Fig. 2: Reasons for piking on previously agreed social plans, in order of acceptability to me.

Serious illness, accident or family crisis. There's no way of arguing with these. It's disappointing, but you'd be a total chump to be mad... except if you later discover this to be a made-up excuse.

They felt too mentally unwell to go to the event. This was the reason XX used for not going to my 21st, where she was meant to give a speech. It also happened to me earlier this year when I had promised to bring a rabbit pie to a party, couldn't find any rabbit in the shops, and felt completely unable to go to the party empty-handed. This year I have also been quite depressed and have had days where all I could do was lie on my bed and cry. But it's difficult to be sympathetic about these things when you're not the one experiencing them - and the caveat about the made-up excuse also applies.

Work they feel unable to refuse. As a freelancer I understand that work can come up at the last minute, and I also understand the pressure to be seen to be committed to your job by working stupid hours. Even if this reason is a total lie, as I suspect it was when XX used it for my Christmas party, I can't begrudge people their living.

No reason given at all. This is what XX did when he piked on that weekend away. We were all, "I wonder where XX is", "Did XX know what time we were meeting...?" and finally we figured out he wasn't coming because a mutual friend told us he had made plans with her for that same weekend. While it reveals utter contempt for me, this is so bold it's almost admirable.

It proved too difficult to get to the event. Many times during my recent 3-hour public transport commute from Collingwood to Heathmont in the pouring rain with a six-pack and bottle of champagne that weren't even opened at the party, I wanted to just turn back. The reason I didn't was that I didn't want to fuck up the Kris Kringle by leaving no present for one person. I sympathise with this excuse only insofar as the invitee makes a concerted attempt to get to the event.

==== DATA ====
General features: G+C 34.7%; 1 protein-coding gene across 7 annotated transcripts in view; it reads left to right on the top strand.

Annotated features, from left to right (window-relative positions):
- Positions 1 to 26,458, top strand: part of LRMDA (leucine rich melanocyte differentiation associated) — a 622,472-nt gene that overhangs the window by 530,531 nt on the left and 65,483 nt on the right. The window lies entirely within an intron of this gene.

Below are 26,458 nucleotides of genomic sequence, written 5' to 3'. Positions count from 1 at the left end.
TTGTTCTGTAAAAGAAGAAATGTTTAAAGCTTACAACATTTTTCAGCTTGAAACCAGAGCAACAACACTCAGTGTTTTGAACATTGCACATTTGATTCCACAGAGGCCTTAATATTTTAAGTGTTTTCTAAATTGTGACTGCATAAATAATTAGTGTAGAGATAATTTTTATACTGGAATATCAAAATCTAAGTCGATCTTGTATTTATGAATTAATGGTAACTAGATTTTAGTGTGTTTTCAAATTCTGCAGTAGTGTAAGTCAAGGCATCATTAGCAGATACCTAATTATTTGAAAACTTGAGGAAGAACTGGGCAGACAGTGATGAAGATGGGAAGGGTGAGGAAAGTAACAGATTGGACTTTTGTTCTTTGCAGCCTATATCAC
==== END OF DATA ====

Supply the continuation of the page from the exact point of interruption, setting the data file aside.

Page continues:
They fell asleep and missed the event. I have done this, which is yet another reason why I scorn napping. It's better to go to something feeling tired and to leave early than to try to fit in a nap beforehand and miss the entire event.

They forgot, and now they've made other plans instead. It happens. But this simply tells me how small and unimportant a place I occupy in the invitee's busy, exciting life.

They are disorganised and have to use your event time to do other, more urgent, things. This is why XX didn't come to an event last week that she was meant to be hosting. Even though I am horribly disorganised myself, I am not especially sympathetic about this reason because I value spending time with my friends ahead of tasks and errands.

It's a school night. Not everyone is a party animal. Some people just have fragile constitutions that can't withstand going out on the night before they have to go to school or work. But they knew the event was on a school night when I invited them! And they said yes then!

Hangover - This is the reason XX gave for piking on me today. I feel strongly that a hangover is the sufferer's own fault through mismanagement of their drinking, and as such is a poor excuse for piking.

Low-level illness - This is the reason XX gave for piking on Sunday brunch with me. Don't people realise how petty it sounds to duck out of plans with limp excuses like: "I don't feel so good", "I'm exhausted" or "I think I've got a cold coming on"? Do this often enough and nobody will invite your hypochondriac arse to anything.